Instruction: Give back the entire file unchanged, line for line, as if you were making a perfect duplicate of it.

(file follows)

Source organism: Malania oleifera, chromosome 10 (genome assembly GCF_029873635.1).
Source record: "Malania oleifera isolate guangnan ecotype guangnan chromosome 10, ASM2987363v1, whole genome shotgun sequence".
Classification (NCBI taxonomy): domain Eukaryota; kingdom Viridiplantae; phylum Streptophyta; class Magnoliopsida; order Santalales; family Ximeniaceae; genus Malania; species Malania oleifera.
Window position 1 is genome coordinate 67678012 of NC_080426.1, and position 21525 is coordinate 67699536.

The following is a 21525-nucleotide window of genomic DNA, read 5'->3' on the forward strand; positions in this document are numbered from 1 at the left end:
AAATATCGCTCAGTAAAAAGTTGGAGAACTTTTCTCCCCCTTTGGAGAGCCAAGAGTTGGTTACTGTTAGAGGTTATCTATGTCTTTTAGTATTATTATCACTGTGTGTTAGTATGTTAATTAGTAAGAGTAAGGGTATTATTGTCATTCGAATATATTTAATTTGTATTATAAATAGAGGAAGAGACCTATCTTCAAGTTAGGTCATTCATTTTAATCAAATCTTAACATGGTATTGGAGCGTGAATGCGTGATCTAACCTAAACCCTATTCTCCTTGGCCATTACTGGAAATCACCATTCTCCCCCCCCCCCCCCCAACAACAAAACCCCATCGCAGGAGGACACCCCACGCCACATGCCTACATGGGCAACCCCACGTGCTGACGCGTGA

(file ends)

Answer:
Source organism: Malania oleifera, chromosome 10 (genome assembly GCF_029873635.1).
Source record: "Malania oleifera isolate guangnan ecotype guangnan chromosome 10, ASM2987363v1, whole genome shotgun sequence".
Classification (NCBI taxonomy): domain Eukaryota; kingdom Viridiplantae; phylum Streptophyta; class Magnoliopsida; order Santalales; family Ximeniaceae; genus Malania; species Malania oleifera.
Window position 1 is genome coordinate 67678012 of NC_080426.1, and position 21525 is coordinate 67699536.

The following is a 21525-nucleotide window of genomic DNA, read 5'->3' on the forward strand; positions in this document are numbered from 1 at the left end:
AAATATCGCTCAGTAAAAAGTTGGAGAACTTTTCTCCCCCTTTGGAGAGCCAAGAGTTGGTTACTGTTAGAGGTTATCTATGTCTTTTAGTATTATTATCACTGTGTGTTAGTATGTTAATTAGTAAGAGTAAGGGTATTATTGTCATTCGAATATATTTAATTTGTATTATAAATAGAGGAAGAGACCTATCTTCAAGTTAGGTCATTCATTTTAATCAAATCTTAACATGGTATTGGAGCGTGAATGCGTGATCTAACCTAAACCCTATTCTCCTTGGCCATTACTGGAAATCACCATTCTCCCCCCCCCCCCCCCAACAACAAAACCCCATCGCAGGAGGACACCCCACGCCACATGCCTACATGGGCAACCCCACGTGCTGACGCGTGA